"My wife Sarah is the real grafter in the business"

Stuart Matheson Abacus Bloodstock

Anyone can head to the internet to learn about racing, but why read a vague article with ‘ten tips’ on how to win the Grand National, when you can get all the information you need and more, from the actual people who live and breathe the sport.

This week's interviewee is simply a rolodex of equestrian knowledge and I cannot lie, I did make a few trips over to our trusty friend Google to look up the odd bit of jargon.

This week I learnt all about top level breeding, right from the horse's mouth (well, not literally). I was afforded the opportunity to speak with Stuart Matheson, co-owner of Abacus Bloodstock stud in Staffordshire. Stuart spoke candidly about how he got into the business, what motivates him and all things breeding.

Abacus Bloodstock houses five of their own broodmares, together with a couple of others owned by different people. The resulting foals, are then prepared for sales and sold through Bloodstock auctions or privately.

It seems as though Stuart was always destined for a life in horse racing. Although not massively into riding as a child, it was the races that his mother took him to that really ignited Stuart's love for the sport. As with several families within the horse racing community, Stuart comes from an established line of horse lovers; ‘My grandad, whom I sadly never met, kept teams of draught horses for the farms in Bedfordshire and his family were all farmers.’ So, it seems as though the fierce love and devotion Stuart has for his animals runs through his bones, passed down through the generations.

Abacus Bloodstock, according to Stuart, ‘does not follow fashion’ in regards to breeding pedigrees, because ‘whilst people want fast horses, they also want very early performers, and sometimes that is neither good for the individual horse, or for the breed as a whole.’ When talking about what makes a top-level racehorse, Stuart declared that a ‘good mental attitude is key’, between both the trainers and the horses themselves. Obviously, these horses are trained to a high standard by top professionals, but gruelling work and restriction does not a winner make. In Stuarts eyes, ‘in an environment of kindness and affection... you tend to make better

mannered, friendly animals and trainers then find them easier to train.’ Every single one of their horses has made it to the race course and earned prize money in some regard, so in Stuart’s own words ‘we must be doing something right.’

Working with racehorses is unlike any profession, as it requires you to be a jack of many trades. Luckily, Stuart works closely with his wife and co-owner of Abacus Bloodstock, Sarah Matheson, who, with the aid of a small team, covers most of the yard work. Sarah, according to Stuart, is ‘the real grafter in the business and is an excellent horsewoman’, which gives time for Stuart to handle a lot of the financial and mating decisions. Whilst most days can be arduous and long, ‘the very best part has to be being there at the start of a new life. To witness a mare and foal bond when they first meet is quite emotional and we are so lucky to be part of it.’ And whilst these bonds are priceless, it bears stating that ‘the next best thing is seeing all your plans and hard work translate into a winner on the track.’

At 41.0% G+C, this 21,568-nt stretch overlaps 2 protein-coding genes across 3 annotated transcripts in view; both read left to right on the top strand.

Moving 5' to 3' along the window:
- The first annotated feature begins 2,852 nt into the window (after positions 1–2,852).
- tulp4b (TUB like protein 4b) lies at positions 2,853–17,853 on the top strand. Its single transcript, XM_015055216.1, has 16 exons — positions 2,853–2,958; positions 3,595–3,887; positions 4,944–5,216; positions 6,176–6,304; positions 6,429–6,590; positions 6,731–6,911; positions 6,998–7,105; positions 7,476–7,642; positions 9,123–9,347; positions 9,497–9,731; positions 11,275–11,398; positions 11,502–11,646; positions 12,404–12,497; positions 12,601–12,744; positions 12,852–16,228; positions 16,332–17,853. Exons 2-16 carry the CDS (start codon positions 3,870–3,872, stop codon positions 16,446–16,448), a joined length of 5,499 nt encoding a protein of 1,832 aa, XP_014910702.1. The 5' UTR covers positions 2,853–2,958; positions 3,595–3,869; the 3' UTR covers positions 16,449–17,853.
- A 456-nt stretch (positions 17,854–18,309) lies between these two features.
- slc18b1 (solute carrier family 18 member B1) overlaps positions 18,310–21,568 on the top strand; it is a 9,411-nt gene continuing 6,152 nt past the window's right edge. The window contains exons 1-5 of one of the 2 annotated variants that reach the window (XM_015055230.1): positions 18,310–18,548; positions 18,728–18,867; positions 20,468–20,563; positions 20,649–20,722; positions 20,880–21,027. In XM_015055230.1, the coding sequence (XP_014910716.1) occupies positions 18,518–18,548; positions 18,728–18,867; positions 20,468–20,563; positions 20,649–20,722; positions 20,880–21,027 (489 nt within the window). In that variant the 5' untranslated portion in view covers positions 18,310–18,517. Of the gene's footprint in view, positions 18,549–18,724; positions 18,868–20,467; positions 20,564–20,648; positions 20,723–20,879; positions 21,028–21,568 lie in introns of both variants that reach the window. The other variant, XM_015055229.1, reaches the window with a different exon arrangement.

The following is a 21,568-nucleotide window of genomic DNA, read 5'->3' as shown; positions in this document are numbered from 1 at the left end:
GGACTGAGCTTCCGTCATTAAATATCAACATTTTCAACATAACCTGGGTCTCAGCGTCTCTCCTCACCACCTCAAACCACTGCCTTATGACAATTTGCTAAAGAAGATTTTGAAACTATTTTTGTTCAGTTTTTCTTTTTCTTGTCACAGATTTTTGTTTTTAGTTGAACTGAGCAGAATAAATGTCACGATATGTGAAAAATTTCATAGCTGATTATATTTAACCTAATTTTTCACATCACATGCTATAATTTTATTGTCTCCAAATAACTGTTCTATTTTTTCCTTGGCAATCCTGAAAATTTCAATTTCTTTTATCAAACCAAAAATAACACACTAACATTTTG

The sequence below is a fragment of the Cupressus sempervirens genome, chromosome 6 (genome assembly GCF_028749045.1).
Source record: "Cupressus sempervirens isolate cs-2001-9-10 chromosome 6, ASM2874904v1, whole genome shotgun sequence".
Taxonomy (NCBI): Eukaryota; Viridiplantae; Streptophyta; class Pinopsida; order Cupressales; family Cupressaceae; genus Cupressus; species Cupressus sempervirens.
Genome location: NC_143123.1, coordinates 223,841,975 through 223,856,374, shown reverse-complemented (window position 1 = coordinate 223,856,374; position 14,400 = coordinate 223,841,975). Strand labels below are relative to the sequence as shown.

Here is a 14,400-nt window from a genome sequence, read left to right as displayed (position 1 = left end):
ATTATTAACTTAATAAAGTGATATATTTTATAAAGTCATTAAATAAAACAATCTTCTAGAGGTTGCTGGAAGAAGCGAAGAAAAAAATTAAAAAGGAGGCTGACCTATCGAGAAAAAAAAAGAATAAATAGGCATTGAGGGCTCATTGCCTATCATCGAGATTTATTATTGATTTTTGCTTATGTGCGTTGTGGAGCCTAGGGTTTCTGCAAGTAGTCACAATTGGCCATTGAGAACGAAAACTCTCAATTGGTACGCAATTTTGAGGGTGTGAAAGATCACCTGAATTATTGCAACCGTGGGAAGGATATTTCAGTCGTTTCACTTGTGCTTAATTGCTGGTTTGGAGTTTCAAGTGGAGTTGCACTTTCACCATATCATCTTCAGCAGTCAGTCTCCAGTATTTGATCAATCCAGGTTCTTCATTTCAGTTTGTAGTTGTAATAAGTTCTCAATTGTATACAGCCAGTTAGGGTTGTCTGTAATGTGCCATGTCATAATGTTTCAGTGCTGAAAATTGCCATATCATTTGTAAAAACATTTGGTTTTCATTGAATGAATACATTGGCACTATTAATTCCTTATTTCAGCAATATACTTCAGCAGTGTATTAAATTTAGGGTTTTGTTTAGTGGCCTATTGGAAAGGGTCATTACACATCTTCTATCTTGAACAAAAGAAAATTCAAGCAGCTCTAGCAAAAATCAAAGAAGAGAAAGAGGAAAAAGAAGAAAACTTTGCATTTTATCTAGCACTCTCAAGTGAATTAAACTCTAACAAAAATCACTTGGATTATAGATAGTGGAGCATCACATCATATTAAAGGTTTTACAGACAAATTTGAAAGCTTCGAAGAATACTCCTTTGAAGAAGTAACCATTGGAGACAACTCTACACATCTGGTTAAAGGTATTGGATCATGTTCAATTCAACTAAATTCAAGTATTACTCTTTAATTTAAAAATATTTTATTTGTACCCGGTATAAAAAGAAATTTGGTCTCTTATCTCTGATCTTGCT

Making these strong emotional connections with the horses can mean that it is hard to say goodbye to them, however this does not seem to be a massive issue for Bloodstock Abacus. Even after their horses leave their stud, Stuart states that ‘we are very lucky that we are able to stay in touch with our “children”.’ Some horses even return back to them to be retired, and ‘if we do not keep them, we find excellent homes [for them] and, again, are able to stay in touch.’ Having horses come back to their care after retirement is proof enough that Stuart, Sarah and their dedicated team really do put care and consideration above everything else.

Whilst I had the opportunity to pick the brains of someone who is so well-versed in the world of horse racing, I asked Stuart what one piece of advice he would give to someone wanting to get into racehorse ownership and he said:

Remember, only one horse can win a race, so enjoy it no matter the result! The costs almost always outweigh the likely financial benefits, so racing has to be enjoyment first. The growth in good syndicates has allowed people to get involved at an affordable level, and to be part of a like-minded group who add to the collective experience.’

If you would like to learn more about racehorse breeding and follow the work of Abacus Bloodstock in the future, then head to www.abacus-bloodstock.co.uk or follow Stuart on Twitter @stumat.

About the author - Molly Raby

Molly Raby is a member of The Gold and Green writing team and recently graduated from Salford university. I have always had a passion for writing and that was furthered during my time at university as I studied English Language and Creative Writing. I have always been interested in journalism as a career and wrote a few pieces for the university newspaper which allowed me to find my voice.

I have been actively looking for journalistic writing opportunities, so once I came across Green and Gold Crowd Racing and realised they were in need of a journalistic content writer, I knew I couldn’t let this chance pass me by. I am extremely excited to begin working here and representing those within this amazing community to the best of my ability.

More Posts

Frank Mowatt

Interview with Frank Mowatt, owner with The Crowd

Read More →

Christian Howarth

Interview with Christian Howarth, the next star jockey!

Eliza Poulton

Interview with Assistant Trainer Eliza Poulton

Read more GOLD